If we take futurity into the account, as we no doubt ought to do, we shall find, that in fifty or sixty years, America will be in no need of protection from Great Britain. She will then be able to protect herself both at home and abroad. She will have a plenty of men, and a plenty of materials, to provide and equip a formidable navy. She will, indeed, owe a debt of gratitude to the parent State for past services; but the scale will then begin to turn in her favor; and the obligation for future services will be on the side of Great Britain. It will be the interest of the latter to keep us without a fleet, and, by this means, to continue to regulate our trade as before. But, in thus withholding the means of protection which we have within our own reach, she will chiefly consult her own advantage, and oblige herself much more than us. At that era, to enjoy the privilege of enriching herself by the direction of our commerce, and, at the same time, to derive supports, from our youthful vigor and strength, against all her enemies, and thereby to extend her conquests over them, will give her reason to bless the times that gave birth to these colonies.
With respect to Ireland you think yourself under no obligation to point out where she may find purchasers for her linens so numerous and wealthy as we are; but unless you could do this, you must leave that country in very deplorable circumstances. It is not true, that she may do just as well with her linens upon her hands, as we can with our flaxseed upon ours. Linen is a staple manufacture of hers, and the sole means of subsistence to a large part of her inhabitants. Flaxseed, as an article of commerce, is comparatively of little importance to us; but we shall stand in need of all the flax we can raise, to manufacture linens for ourselves, and therefore shall not lose our seed by ceasing to export it. I shall say more of this hereafter.
Burning Down the House | Essays on the Poetry of Loss
The present Congress, respectable for abilities and integrity, by experience convinced of the necessity of change, are preparing several important articles, to be submitted to the respective States, for augmenting the powers of the Confederation. But though there is hardly at this time a man of information in America who will not acknowledge, as a general proposition, that in its present form it is unequal either to a vigorous prosecution of the war or to the preservation of the Union in peace; yet when the principle comes to be applied to practice, there seems not to be the same agreement in the modes of remedying the defect; and it is to be feared, from a disposition which appeared in some of the States on a late occasion, that the salutary intentions of Congress may meet with more delay and opposition than the critical posture of the States will justify.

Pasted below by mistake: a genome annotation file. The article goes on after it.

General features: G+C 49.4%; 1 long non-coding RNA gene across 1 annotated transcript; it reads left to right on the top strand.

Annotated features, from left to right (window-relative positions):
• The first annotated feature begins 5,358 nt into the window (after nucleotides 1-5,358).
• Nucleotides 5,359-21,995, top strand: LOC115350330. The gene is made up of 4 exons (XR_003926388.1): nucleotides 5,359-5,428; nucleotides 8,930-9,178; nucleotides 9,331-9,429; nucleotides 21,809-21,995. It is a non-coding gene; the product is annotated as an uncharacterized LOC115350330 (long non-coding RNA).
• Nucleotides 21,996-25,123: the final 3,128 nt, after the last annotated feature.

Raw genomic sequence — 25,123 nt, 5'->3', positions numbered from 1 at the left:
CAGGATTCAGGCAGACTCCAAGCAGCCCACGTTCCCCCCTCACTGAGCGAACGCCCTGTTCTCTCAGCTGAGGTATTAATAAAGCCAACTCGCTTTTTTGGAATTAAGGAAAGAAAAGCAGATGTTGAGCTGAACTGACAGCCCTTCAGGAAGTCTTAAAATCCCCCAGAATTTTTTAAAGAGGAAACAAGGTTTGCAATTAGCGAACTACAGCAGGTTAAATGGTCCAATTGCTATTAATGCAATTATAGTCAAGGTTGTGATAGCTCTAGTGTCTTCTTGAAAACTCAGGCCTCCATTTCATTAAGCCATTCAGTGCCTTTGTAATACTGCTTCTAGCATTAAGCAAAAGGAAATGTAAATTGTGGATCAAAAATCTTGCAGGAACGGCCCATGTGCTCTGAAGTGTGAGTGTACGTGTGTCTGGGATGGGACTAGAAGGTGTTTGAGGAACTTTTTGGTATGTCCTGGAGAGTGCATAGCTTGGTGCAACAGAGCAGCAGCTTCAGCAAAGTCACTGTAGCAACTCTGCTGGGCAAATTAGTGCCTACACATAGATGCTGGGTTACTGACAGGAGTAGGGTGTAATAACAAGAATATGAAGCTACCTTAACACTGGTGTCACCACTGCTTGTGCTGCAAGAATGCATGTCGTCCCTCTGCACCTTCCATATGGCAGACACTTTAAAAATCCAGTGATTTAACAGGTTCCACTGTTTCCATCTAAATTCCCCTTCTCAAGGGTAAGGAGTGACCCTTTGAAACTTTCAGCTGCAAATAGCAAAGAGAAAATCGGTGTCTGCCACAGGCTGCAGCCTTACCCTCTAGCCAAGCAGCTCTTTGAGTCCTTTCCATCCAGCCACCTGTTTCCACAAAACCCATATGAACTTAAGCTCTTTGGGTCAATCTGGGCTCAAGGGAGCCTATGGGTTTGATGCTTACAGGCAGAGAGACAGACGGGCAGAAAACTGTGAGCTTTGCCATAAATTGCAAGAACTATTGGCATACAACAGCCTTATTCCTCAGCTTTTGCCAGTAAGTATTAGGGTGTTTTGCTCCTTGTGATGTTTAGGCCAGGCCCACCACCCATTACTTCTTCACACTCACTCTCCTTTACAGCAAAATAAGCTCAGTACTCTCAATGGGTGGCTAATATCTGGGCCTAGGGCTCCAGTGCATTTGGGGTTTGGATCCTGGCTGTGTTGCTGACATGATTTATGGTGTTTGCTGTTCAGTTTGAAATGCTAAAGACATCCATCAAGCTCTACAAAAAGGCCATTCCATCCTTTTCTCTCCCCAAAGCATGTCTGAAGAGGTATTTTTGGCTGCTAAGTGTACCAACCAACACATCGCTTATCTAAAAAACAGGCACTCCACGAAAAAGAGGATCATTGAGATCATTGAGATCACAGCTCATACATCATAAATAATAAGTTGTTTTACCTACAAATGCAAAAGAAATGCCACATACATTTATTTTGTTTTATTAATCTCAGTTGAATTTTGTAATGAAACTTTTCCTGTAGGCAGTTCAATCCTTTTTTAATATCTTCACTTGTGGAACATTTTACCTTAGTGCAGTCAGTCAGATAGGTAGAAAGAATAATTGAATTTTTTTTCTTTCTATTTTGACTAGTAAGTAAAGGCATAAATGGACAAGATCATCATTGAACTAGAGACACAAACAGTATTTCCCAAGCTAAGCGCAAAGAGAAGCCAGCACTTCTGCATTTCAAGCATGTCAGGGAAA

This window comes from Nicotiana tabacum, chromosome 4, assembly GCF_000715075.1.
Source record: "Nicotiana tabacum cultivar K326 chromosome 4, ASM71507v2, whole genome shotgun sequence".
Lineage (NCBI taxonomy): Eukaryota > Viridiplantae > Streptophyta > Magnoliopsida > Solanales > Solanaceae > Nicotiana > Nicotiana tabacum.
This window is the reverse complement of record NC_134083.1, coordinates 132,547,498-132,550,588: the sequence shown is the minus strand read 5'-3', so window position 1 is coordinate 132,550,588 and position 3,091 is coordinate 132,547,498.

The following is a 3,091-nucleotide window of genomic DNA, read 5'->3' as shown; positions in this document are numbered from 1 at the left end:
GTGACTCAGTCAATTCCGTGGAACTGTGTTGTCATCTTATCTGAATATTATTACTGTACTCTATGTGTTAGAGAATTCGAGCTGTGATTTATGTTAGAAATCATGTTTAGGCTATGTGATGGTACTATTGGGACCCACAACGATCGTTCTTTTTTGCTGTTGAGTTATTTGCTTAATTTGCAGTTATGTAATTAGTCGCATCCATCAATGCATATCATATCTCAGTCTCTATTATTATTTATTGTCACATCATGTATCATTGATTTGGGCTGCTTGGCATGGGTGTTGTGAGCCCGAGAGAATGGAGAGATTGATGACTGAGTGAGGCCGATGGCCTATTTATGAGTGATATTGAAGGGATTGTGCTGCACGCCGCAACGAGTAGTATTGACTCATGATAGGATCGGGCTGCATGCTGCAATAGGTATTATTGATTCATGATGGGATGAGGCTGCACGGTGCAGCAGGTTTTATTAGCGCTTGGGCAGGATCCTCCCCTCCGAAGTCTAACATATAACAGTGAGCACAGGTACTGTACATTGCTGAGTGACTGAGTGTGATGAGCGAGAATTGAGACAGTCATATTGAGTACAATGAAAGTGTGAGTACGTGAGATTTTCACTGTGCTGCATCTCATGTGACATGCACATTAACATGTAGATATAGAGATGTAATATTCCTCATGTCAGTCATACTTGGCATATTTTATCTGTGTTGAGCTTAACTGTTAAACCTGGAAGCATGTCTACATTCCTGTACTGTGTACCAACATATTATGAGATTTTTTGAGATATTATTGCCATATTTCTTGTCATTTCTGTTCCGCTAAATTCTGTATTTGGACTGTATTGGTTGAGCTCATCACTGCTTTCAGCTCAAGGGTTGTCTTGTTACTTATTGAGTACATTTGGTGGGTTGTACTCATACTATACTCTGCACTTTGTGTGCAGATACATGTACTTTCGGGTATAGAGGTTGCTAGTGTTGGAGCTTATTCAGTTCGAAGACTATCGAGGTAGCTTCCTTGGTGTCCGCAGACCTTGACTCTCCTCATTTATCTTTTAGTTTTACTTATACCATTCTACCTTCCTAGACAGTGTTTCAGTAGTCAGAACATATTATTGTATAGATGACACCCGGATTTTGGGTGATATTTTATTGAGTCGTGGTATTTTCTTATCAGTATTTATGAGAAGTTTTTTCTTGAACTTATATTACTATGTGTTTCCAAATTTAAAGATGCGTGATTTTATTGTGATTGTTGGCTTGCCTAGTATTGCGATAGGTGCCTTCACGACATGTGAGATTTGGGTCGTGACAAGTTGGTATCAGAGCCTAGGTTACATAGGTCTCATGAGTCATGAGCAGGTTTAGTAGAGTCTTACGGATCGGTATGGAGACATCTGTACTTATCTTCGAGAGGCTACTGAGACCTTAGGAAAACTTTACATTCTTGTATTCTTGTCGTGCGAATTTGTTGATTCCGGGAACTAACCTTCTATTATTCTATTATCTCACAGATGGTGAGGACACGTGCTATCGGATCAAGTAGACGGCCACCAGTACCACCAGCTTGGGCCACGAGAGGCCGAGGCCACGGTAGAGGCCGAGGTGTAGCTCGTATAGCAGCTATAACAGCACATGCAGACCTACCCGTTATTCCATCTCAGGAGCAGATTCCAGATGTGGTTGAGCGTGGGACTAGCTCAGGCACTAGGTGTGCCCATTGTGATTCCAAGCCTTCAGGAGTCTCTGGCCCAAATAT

These results are sorted by most relevant first (ranked search)
QUINTUS MARCIUS, the Roman legate in the war against Perseus, King of Macedon, to gain time wherein to reinforce his army, set on foot some overtures of accommodation, with which the king being lulled asleep, concluded a truce for some days, by this means giving his enemy opportunity and leisure to recruit his forces, which was afterwards the occasion of the king’s final ruin. Yet the elder senators, mindful of their forefathers’ manners, condemned this proceeding as degenerating from their ancient practice, which, they said, was to fight by valor, and not by artifice, surprises, and night-encounters; neither by pretended flight nor unexpected rallies to overcome their enemies; never making war till having first proclaimed it, and very often assigned both the hour and place of battle. Out of this generous principle it was that they delivered up to Pyrrhus his treacherous physician, and to the Etrurians their disloyal schoolmaster. This was, indeed, a procedure truly Roman, and nothing allied to the Grecian subtlety, nor to the Punic cunning, where it was reputed a victory of less glory to overcome by force than by fraud. Deceit may serve for a need, but he only confesses himself overcome who knows he is neither subdued by policy nor misadventure, but by dint of valor, man to man, in a fair and just war. It very well appears, by the discourse of these good old senators, that this fine sentence was not yet received amongst them:—